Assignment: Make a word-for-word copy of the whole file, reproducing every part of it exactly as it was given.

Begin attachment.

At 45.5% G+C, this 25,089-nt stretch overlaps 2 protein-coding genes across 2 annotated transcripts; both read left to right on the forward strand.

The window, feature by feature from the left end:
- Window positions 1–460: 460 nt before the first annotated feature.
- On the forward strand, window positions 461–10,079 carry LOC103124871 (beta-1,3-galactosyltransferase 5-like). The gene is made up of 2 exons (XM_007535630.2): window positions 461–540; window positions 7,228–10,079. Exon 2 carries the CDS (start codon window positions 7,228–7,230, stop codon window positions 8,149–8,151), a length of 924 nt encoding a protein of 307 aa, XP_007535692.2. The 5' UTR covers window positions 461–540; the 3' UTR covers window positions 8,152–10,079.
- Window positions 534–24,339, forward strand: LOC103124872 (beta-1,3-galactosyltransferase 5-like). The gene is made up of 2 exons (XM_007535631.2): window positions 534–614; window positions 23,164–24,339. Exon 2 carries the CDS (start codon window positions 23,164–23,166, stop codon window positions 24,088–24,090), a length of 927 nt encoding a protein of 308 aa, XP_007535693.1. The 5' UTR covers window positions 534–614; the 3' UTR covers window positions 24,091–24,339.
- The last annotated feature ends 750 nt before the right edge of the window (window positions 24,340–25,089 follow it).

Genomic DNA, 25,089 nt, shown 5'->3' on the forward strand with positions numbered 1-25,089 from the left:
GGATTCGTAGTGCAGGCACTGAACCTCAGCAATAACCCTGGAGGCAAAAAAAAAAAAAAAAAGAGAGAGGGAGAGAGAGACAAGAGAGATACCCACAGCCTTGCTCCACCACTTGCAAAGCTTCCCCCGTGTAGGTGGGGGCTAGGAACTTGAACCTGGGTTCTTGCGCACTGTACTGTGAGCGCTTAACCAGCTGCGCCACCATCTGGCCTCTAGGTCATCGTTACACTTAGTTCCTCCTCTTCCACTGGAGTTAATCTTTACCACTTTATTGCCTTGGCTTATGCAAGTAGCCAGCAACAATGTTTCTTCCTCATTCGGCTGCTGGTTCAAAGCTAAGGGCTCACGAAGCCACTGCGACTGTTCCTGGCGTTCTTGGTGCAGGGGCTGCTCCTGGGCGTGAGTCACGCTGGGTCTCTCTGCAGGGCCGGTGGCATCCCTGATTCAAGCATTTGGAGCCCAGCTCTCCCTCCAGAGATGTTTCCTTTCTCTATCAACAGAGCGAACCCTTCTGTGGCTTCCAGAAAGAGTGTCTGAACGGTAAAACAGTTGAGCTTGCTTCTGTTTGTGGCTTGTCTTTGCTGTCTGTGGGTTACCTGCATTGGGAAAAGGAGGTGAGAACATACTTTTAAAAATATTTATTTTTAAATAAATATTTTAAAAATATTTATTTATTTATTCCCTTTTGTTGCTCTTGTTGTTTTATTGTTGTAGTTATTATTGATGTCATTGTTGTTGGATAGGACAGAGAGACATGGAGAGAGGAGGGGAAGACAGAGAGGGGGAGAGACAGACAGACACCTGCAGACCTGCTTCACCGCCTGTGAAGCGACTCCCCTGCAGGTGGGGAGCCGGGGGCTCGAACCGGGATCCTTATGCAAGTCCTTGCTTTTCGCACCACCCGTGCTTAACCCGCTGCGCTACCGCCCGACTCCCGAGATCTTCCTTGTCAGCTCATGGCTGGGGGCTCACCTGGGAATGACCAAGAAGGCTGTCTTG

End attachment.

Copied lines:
At 45.5% G+C, this 25,089-nt stretch overlaps 2 protein-coding genes across 2 annotated transcripts; both read left to right on the forward strand.

The window, feature by feature from the left end:
- Window positions 1–460: 460 nt before the first annotated feature.
- On the forward strand, window positions 461–10,079 carry LOC103124871 (beta-1,3-galactosyltransferase 5-like). The gene is made up of 2 exons (XM_007535630.2): window positions 461–540; window positions 7,228–10,079. Exon 2 carries the CDS (start codon window positions 7,228–7,230, stop codon window positions 8,149–8,151), a length of 924 nt encoding a protein of 307 aa, XP_007535692.2. The 5' UTR covers window positions 461–540; the 3' UTR covers window positions 8,152–10,079.
- Window positions 534–24,339, forward strand: LOC103124872 (beta-1,3-galactosyltransferase 5-like). The gene is made up of 2 exons (XM_007535631.2): window positions 534–614; window positions 23,164–24,339. Exon 2 carries the CDS (start codon window positions 23,164–23,166, stop codon window positions 24,088–24,090), a length of 927 nt encoding a protein of 308 aa, XP_007535693.1. The 5' UTR covers window positions 534–614; the 3' UTR covers window positions 24,091–24,339.
- The last annotated feature ends 750 nt before the right edge of the window (window positions 24,340–25,089 follow it).

Genomic DNA, 25,089 nt, shown 5'->3' on the forward strand with positions numbered 1-25,089 from the left:
GGATTCGTAGTGCAGGCACTGAACCTCAGCAATAACCCTGGAGGCAAAAAAAAAAAAAAAAAGAGAGAGGGAGAGAGAGACAAGAGAGATACCCACAGCCTTGCTCCACCACTTGCAAAGCTTCCCCCGTGTAGGTGGGGGCTAGGAACTTGAACCTGGGTTCTTGCGCACTGTACTGTGAGCGCTTAACCAGCTGCGCCACCATCTGGCCTCTAGGTCATCGTTACACTTAGTTCCTCCTCTTCCACTGGAGTTAATCTTTACCACTTTATTGCCTTGGCTTATGCAAGTAGCCAGCAACAATGTTTCTTCCTCATTCGGCTGCTGGTTCAAAGCTAAGGGCTCACGAAGCCACTGCGACTGTTCCTGGCGTTCTTGGTGCAGGGGCTGCTCCTGGGCGTGAGTCACGCTGGGTCTCTCTGCAGGGCCGGTGGCATCCCTGATTCAAGCATTTGGAGCCCAGCTCTCCCTCCAGAGATGTTTCCTTTCTCTATCAACAGAGCGAACCCTTCTGTGGCTTCCAGAAAGAGTGTCTGAACGGTAAAACAGTTGAGCTTGCTTCTGTTTGTGGCTTGTCTTTGCTGTCTGTGGGTTACCTGCATTGGGAAAAGGAGGTGAGAACATACTTTTAAAAATATTTATTTTTAAATAAATATTTTAAAAATATTTATTTATTTATTCCCTTTTGTTGCTCTTGTTGTTTTATTGTTGTAGTTATTATTGATGTCATTGTTGTTGGATAGGACAGAGAGACATGGAGAGAGGAGGGGAAGACAGAGAGGGGGAGAGACAGACAGACACCTGCAGACCTGCTTCACCGCCTGTGAAGCGACTCCCCTGCAGGTGGGGAGCCGGGGGCTCGAACCGGGATCCTTATGCAAGTCCTTGCTTTTCGCACCACCCGTGCTTAACCCGCTGCGCTACCGCCCGACTCCCGAGATCTTCCTTGTCAGCTCATGGCTGGGGGCTCACCTGGGAATGACCAAGAAGGCTGTCTTG